NEW YORK, April 17 (Reuters-BUYOUTS) - Hellman & Friedman is seeking a comparable fund size to its flagship vehicle of nearly $9 billion raised in the midst of the financial crisis, in the buyout firm’s first major capital-raising effort since the death of co-founder Warren Hellman in 2011.
Hellman & Friedman has been talking to limited partners and focusing on a recent flurry of its deals, particularly its exits, a source told Buyouts Magazine.
Among the San Francisco firm’s recent deals, The Blackstone Group (BX.N) and GIC Private Limited said they would pay $750 million for a minority stake in Kronos Inc from Hellman & Friedman. The transaction, announced in February, valued the human resources software company at about $4.5 billion. Hellman & Friedman closed a dividend recapitalization in Kronos as part of the deal.
Kohlberg Kravis Roberts & Co (KKR.N) KOHLB.UL moved to buy Sedgwick Claims Management Services for $2.4 billion from Hellman & Friedman and Stone Point Capital in one of the largest sponsored M&A deals so far in 2014.
Hellman & Friedman inked a deal last November to buy Applied Systems from Bain Capital for $1.8 billion. JMI Equity also invested in Applied Systems.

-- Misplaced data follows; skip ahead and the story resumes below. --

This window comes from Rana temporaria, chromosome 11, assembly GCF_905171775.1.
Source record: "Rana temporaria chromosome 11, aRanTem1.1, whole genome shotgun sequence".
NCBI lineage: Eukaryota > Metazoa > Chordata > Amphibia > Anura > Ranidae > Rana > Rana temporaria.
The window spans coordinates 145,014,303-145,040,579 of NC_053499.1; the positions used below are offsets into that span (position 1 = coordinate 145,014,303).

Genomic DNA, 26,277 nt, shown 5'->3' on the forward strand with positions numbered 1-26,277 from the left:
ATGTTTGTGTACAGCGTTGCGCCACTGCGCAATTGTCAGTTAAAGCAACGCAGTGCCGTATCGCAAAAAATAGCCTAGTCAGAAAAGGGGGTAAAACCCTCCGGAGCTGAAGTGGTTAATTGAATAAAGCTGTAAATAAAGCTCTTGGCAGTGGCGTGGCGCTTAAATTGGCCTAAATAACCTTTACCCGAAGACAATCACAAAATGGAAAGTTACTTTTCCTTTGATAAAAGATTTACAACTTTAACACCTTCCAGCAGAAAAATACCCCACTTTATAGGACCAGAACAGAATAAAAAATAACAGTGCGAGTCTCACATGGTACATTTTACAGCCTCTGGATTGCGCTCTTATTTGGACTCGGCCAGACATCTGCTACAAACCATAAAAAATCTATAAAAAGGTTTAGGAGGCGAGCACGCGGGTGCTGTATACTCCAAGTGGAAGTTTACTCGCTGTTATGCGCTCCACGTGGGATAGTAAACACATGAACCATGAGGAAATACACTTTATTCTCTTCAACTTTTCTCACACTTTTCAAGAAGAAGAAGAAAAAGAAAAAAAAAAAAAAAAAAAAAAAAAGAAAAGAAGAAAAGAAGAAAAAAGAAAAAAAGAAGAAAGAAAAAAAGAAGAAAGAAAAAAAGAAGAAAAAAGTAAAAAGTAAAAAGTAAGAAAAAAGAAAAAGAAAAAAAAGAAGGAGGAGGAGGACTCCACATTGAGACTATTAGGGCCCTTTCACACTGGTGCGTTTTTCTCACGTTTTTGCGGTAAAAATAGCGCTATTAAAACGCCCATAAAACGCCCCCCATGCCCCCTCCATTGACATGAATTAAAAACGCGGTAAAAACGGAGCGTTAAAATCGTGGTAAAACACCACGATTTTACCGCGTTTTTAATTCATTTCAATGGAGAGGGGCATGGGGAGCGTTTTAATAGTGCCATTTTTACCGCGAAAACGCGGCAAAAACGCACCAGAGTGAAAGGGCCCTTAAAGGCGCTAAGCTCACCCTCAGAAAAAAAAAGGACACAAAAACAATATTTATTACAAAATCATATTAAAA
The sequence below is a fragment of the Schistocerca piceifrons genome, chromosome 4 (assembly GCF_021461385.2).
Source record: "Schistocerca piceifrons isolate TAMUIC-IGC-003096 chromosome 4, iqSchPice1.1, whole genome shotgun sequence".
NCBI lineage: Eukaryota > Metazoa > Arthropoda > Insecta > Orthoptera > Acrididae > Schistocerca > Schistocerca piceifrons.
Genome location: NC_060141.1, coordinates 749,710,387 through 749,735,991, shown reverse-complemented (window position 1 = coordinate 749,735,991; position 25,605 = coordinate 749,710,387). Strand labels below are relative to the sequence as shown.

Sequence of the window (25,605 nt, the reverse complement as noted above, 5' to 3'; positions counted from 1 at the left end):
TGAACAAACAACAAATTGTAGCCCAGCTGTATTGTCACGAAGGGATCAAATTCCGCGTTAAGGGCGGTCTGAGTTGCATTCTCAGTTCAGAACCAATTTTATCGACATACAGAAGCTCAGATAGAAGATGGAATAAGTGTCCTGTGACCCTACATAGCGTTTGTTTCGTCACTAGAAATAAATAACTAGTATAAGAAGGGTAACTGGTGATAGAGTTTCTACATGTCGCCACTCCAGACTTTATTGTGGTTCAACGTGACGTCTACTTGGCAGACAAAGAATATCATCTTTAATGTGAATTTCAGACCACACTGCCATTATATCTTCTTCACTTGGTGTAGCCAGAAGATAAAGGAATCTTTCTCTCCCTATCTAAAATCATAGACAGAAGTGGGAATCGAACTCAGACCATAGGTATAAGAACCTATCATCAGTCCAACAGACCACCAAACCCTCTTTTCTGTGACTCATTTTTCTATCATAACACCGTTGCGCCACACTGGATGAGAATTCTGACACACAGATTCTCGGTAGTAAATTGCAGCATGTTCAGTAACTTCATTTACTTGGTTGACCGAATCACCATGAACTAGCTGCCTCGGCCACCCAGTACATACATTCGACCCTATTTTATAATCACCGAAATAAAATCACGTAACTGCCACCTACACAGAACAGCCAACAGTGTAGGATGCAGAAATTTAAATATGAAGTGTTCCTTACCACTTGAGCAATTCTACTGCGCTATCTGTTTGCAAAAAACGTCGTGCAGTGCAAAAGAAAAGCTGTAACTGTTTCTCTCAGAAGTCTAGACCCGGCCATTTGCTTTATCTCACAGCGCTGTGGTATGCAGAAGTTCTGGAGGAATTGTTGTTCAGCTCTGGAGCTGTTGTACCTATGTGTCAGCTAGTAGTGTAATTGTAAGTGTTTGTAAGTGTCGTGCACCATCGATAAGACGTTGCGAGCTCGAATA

Hellman & Friedman Capital Partners VII raised more than $8.8 billion, but fell short of its $11 billion target during a fundraising period that took place in late 2008 and 2009 in the wake of the collapse of Lehman Brothers.
“That was a very quick fundraise in trying circumstances,” said a person familiar with the firm’s effort at the time.
CEO Phil Hammarskjold, who joined the firm in 1992, now heads up the firm, which has raised more than $25 billion in the past 25 years. It also employs a deep bench of 17 managing directors, according to its website.
Hellman & Friedman Capital Partners VIII LP marks the latest in a series of big flagship private equity funds in the past several months, led by Apollo Global Management LP’s (APO.N) Apollo Investment Fund VIII LP, which took in $18.4 billion, and Carlyle Group’s (CG.O) Carlyle Partners VI LP, which drew in $12 billion. If successful, Hellman & Friedman’s fund would outpace the $7 billion raised for Blackstone Real Estate Partners Europe IV LP and Brookfield Infrastructure Fund II LP from Brookfield Asset Management.
The 2004 vintage Hellman & Friedman Capital Partners V LP rang up an IRR of 27.6 percent as of September 30, 2012, for the Los Angeles City Employees’ Retirement System—good enough for a top quartile performance, according to fund data compiled by Buyouts. Hellman & Friedman Capital Partners VI recorded an IRR of 7 percent as of December 31, 2012.
Hellman co-founded the firm in 1984 with Tully Friedman, who left the firm and founded FFL in 1997. Hellman died at the age of 77 and was serving as a senior adviser to the firm after handing over day-to-day operations.
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